The chick behind the counter of the bar in Rhodes didn’t give a shit. She filled the bare plastic cocktail cup halfway up with ouzo as if there were ice cubes taking up space. There is something magical about ouzo. It was invented by monks on Mount Athos. What else is there to say?

We’re standing in line to board the flight to Athens. Petra is talking to the lady behind us. She’s Canadian so she naturally feels awkward talking to people she doesn’t know.

Petra doesn’t feel awkward doing anything … and has no empathy for those who do. She’s a bit of a social predator when traveling. When she gets bored she scans the crowd for someone interesting to talk to. She locks onto a target and then engages.

She finds out where the person is going, where they’ve been, what they do for work, what they like, and then scans them to see if they have any common interests. When finished with that she makes them take out their phone and go to her blog.

“I have a blog. It’s Petras.world. You should go to it.”


“You should go to it right now.”

The kid knows how to build a blog following.

The Canadian eventually began warming up to Petra. Petra started telling her about the playground she’s going to have in Sofia. She said that her daddy told her that all old Soviet apartment blocks have playgrounds.

The Canadian then asked Petra where she lives.

“I don’t live anywhere,” she responded with the exact same sense of pride that I have when telling people this.

“So you always just travel?”

“Yes, I’ve been traveling since I was an infant.”

The lady digested this.

“Do you know of any traveling kids?” Petra asked.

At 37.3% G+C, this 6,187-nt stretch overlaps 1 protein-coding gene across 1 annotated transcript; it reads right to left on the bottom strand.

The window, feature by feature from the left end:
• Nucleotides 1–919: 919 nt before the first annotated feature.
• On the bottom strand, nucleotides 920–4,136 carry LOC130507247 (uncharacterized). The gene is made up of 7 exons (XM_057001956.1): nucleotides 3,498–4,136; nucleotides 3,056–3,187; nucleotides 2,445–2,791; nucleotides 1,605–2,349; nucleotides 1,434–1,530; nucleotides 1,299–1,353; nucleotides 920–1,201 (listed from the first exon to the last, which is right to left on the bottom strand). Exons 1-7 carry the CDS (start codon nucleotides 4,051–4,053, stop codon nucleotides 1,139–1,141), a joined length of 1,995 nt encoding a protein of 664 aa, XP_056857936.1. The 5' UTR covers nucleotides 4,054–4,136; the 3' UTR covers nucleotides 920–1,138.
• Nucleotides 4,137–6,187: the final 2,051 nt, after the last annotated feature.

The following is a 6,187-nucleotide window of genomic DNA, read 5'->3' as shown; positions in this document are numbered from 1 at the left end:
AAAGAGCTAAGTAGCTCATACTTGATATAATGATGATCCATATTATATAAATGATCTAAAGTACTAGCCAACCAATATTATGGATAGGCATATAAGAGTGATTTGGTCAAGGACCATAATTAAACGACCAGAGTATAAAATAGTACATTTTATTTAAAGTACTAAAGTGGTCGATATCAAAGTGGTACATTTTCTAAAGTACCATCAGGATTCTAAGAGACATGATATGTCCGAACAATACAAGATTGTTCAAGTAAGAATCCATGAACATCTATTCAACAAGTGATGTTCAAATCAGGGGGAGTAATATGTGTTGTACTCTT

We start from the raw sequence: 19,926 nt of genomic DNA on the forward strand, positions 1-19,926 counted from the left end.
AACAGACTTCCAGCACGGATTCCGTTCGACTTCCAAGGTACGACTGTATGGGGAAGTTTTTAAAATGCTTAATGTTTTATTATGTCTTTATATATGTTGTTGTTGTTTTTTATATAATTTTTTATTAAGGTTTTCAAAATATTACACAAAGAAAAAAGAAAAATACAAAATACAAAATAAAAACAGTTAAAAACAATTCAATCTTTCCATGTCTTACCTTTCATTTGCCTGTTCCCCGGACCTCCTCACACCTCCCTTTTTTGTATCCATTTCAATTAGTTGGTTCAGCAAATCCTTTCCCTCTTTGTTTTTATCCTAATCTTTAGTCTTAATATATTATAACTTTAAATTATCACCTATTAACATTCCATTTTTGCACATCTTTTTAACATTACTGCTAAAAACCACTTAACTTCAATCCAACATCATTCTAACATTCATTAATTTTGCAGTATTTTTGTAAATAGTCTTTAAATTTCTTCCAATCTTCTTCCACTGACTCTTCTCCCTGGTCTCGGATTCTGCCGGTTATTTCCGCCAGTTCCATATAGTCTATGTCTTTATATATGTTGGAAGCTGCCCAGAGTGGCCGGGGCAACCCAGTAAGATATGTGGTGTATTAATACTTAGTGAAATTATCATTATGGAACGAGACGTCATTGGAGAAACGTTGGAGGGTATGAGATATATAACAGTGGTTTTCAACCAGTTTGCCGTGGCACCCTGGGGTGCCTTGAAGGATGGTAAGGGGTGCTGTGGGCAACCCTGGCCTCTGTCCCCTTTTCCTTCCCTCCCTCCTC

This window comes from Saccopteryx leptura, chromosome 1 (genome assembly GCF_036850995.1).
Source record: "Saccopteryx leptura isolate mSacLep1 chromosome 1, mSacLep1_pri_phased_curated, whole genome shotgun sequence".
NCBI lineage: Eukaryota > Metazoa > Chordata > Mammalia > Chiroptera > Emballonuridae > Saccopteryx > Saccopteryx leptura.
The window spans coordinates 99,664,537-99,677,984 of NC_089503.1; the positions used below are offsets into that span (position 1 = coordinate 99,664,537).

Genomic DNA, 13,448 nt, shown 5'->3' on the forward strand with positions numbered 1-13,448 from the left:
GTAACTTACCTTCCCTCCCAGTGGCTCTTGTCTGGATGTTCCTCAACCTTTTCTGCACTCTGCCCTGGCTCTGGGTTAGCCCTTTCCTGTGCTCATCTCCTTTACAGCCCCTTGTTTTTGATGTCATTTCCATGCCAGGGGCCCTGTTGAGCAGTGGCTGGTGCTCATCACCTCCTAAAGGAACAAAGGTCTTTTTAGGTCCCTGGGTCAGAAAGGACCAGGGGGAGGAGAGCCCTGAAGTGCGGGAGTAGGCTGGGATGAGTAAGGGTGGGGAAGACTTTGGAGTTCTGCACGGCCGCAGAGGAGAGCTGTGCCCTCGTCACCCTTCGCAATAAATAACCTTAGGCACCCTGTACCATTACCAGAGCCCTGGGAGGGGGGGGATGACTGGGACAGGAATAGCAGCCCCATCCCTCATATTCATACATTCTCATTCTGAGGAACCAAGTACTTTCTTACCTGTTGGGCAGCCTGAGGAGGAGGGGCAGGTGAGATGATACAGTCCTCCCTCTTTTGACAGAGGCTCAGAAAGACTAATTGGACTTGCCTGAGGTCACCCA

“Just you.”

I started feeling not so well on the plane. We had already begun our descent into Athens. Maybe it was the ouzo? Probably not. The cheese and meat stuffed pastry that more than likely had been sitting out for half a week? Probably.

When you feel sick on an airplane you get this momentary panic response: what if I barf? Where is the best place to barf? What will happen if I barf?

You look around for a moment, feel around in the magazine rack for the barf bag — there’s a 9 out of 10 chance it’s not there or some bored kid had already turned it into an art project.

You continue panicking, but eventually realize that if you were to barf there’s really nothing that you can do about it and it’s actually the people around you who are fucked. Then you suddenly feel relaxed.

I really did barf on a plane once:

I puked on the plane from Urumqi to Almaty. The bag blew out a hole as I stumbled through the aisle trying to take it to the trash in the back of the plane — you can put the rest of this story together for yourself.

I didn’t write this then but the bag actual blew out two small holes — one in each corner. As I ran through the plane to get to the toilet my vomit squirted out and sprayed passengers sitting on both sides of the aisle. They groaned and tried to bend out of the way as much as they could but it was to no avail: I got em. No joke. I’m not sure if I’m still mortified or still completely amused that something so cinema-like actually happened.


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Filed under: Air Travel, Airports, Greece, Travel Diary

About the Author:

I am the founder and editor of Vagabond Journey. I’ve been traveling the world since 1999, through 91 countries. I am the author of the book, Ghost Cities of China and have written for The Guardian, Forbes, Bloomberg, The Diplomat, the South China Morning Post, and other publications. has written 3722 posts on Vagabond Journey. Contact the author.

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VBJ is currently in: New York City